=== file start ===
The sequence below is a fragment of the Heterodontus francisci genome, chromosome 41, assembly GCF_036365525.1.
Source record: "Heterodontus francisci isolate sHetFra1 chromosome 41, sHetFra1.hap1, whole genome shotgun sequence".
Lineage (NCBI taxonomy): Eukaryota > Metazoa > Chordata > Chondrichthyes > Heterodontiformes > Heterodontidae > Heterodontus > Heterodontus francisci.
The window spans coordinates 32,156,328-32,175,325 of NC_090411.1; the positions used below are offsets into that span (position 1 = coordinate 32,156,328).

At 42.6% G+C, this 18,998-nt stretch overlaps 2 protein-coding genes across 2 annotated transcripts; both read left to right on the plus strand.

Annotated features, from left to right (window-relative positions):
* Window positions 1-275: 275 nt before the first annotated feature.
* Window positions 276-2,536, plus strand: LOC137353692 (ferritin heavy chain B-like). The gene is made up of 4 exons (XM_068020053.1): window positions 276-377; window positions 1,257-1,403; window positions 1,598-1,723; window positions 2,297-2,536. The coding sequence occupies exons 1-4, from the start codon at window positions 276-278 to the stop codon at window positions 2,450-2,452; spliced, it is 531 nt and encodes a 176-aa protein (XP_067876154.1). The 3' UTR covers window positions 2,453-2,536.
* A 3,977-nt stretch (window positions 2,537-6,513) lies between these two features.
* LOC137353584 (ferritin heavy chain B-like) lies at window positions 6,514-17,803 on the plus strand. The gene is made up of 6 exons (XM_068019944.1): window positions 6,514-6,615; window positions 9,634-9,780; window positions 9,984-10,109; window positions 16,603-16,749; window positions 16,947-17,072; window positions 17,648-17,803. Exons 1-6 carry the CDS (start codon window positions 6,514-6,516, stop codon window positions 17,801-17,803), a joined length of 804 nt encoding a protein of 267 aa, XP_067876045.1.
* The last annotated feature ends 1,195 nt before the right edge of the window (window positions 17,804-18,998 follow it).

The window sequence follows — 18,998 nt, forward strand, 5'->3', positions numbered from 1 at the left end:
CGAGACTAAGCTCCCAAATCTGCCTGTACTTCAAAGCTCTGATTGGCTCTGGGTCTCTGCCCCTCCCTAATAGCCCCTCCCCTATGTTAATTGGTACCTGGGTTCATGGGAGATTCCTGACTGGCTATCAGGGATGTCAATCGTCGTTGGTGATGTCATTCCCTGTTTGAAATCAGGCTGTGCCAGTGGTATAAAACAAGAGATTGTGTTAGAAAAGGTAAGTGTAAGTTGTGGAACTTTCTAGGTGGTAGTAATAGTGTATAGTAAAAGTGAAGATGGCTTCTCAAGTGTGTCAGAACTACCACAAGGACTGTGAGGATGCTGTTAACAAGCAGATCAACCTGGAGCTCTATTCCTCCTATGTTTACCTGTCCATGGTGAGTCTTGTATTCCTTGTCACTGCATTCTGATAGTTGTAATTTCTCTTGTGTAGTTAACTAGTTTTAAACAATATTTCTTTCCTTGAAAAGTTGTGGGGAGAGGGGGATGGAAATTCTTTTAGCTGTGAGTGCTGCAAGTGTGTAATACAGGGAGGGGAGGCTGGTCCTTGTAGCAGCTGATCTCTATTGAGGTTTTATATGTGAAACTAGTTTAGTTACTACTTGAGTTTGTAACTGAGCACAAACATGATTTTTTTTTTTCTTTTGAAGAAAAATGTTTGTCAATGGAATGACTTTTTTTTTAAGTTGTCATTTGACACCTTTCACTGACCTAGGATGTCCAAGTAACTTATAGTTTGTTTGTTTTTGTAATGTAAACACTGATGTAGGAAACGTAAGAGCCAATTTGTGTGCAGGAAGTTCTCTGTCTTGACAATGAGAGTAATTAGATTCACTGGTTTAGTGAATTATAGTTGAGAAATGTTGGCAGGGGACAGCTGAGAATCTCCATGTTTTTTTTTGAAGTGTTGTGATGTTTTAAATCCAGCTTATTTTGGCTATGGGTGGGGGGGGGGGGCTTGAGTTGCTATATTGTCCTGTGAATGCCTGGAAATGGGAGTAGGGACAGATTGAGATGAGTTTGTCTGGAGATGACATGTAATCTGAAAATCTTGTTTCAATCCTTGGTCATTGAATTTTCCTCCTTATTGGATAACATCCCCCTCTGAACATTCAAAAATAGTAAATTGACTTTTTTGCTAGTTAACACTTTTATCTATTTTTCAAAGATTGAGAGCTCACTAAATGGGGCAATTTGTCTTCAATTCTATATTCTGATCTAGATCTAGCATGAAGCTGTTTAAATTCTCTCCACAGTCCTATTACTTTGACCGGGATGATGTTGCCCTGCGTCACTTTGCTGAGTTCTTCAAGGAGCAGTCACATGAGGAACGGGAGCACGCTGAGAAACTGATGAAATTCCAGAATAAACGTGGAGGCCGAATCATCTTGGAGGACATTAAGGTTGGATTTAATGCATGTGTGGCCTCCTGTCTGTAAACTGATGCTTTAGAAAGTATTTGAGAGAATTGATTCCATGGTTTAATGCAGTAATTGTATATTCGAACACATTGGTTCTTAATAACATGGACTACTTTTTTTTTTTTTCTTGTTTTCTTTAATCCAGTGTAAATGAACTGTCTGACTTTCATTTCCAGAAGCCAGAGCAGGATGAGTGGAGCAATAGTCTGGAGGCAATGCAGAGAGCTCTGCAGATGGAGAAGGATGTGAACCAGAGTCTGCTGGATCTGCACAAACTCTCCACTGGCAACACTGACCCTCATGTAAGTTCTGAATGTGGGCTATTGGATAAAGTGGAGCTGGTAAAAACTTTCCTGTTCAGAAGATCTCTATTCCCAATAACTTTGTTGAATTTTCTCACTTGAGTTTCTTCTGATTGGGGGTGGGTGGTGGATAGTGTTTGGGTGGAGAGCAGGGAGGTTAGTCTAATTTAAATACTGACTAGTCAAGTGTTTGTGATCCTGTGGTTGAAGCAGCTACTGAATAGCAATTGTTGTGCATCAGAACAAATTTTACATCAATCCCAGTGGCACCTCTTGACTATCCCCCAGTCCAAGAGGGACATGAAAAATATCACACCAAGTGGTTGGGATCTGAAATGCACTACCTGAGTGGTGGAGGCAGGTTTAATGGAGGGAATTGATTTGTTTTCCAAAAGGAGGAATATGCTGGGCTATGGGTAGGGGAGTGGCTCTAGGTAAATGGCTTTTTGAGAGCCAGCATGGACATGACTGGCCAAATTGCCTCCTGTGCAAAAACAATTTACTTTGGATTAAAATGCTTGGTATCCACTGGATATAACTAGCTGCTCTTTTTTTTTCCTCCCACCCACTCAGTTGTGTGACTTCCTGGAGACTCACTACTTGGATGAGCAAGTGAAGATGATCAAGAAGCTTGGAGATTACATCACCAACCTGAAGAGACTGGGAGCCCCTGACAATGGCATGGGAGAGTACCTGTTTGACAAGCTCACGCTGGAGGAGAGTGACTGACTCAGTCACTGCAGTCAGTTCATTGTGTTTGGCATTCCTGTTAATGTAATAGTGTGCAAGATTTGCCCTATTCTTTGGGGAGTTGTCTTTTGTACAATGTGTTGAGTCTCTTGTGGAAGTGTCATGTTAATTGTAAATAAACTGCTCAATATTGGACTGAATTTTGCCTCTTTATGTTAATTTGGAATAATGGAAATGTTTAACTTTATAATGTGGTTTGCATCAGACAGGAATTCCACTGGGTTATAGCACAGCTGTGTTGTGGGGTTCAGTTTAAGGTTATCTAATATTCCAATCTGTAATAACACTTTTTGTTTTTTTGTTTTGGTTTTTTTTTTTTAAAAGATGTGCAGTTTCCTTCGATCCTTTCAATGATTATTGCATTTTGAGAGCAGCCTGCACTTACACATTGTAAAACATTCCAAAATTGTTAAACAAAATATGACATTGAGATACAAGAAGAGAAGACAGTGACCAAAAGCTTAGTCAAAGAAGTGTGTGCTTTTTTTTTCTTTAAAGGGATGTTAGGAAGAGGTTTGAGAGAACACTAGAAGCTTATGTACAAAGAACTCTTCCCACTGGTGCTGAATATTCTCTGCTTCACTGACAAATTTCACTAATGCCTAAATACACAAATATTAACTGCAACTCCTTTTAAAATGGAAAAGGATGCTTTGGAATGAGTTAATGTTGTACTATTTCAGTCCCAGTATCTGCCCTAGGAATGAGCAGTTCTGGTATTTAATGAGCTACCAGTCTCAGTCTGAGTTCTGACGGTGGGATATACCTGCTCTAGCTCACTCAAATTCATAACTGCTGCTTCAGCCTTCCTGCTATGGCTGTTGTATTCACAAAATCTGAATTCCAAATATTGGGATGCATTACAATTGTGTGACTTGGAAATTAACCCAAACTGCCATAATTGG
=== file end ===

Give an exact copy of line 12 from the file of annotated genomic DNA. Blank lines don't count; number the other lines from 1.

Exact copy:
The window sequence follows — 18,998 nt, forward strand, 5'->3', positions numbered from 1 at the left end: